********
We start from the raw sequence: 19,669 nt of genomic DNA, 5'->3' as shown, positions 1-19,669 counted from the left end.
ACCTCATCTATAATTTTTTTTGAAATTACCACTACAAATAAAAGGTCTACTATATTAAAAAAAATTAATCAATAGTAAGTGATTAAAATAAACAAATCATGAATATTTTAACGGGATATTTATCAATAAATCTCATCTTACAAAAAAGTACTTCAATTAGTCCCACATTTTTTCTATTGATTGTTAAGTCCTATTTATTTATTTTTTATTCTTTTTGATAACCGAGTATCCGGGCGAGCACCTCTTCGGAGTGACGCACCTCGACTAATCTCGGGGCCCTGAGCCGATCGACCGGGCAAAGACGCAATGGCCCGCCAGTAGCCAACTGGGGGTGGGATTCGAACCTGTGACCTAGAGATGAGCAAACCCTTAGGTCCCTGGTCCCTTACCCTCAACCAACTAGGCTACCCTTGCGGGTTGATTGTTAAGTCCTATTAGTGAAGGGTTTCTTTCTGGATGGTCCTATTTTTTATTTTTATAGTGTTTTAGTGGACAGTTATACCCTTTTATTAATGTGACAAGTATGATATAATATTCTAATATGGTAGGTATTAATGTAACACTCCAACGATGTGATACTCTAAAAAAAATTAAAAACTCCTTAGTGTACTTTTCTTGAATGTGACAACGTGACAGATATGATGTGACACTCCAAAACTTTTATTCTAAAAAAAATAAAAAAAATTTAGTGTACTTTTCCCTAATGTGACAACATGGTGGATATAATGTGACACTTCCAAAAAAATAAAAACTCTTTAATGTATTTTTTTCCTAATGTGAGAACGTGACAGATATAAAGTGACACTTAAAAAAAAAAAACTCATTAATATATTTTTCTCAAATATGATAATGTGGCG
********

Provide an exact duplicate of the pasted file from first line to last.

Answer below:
We start from the raw sequence: 19,669 nt of genomic DNA, 5'->3' as shown, positions 1-19,669 counted from the left end.
ACCTCATCTATAATTTTTTTTGAAATTACCACTACAAATAAAAGGTCTACTATATTAAAAAAAATTAATCAATAGTAAGTGATTAAAATAAACAAATCATGAATATTTTAACGGGATATTTATCAATAAATCTCATCTTACAAAAAAGTACTTCAATTAGTCCCACATTTTTTCTATTGATTGTTAAGTCCTATTTATTTATTTTTTATTCTTTTTGATAACCGAGTATCCGGGCGAGCACCTCTTCGGAGTGACGCACCTCGACTAATCTCGGGGCCCTGAGCCGATCGACCGGGCAAAGACGCAATGGCCCGCCAGTAGCCAACTGGGGGTGGGATTCGAACCTGTGACCTAGAGATGAGCAAACCCTTAGGTCCCTGGTCCCTTACCCTCAACCAACTAGGCTACCCTTGCGGGTTGATTGTTAAGTCCTATTAGTGAAGGGTTTCTTTCTGGATGGTCCTATTTTTTATTTTTATAGTGTTTTAGTGGACAGTTATACCCTTTTATTAATGTGACAAGTATGATATAATATTCTAATATGGTAGGTATTAATGTAACACTCCAACGATGTGATACTCTAAAAAAAATTAAAAACTCCTTAGTGTACTTTTCTTGAATGTGACAACGTGACAGATATGATGTGACACTCCAAAACTTTTATTCTAAAAAAAATAAAAAAAATTTAGTGTACTTTTCCCTAATGTGACAACATGGTGGATATAATGTGACACTTCCAAAAAAATAAAAACTCTTTAATGTATTTTTTTCCTAATGTGAGAACGTGACAGATATAAAGTGACACTTAAAAAAAAAAAACTCATTAATATATTTTTCTCAAATATGATAATGTGGCG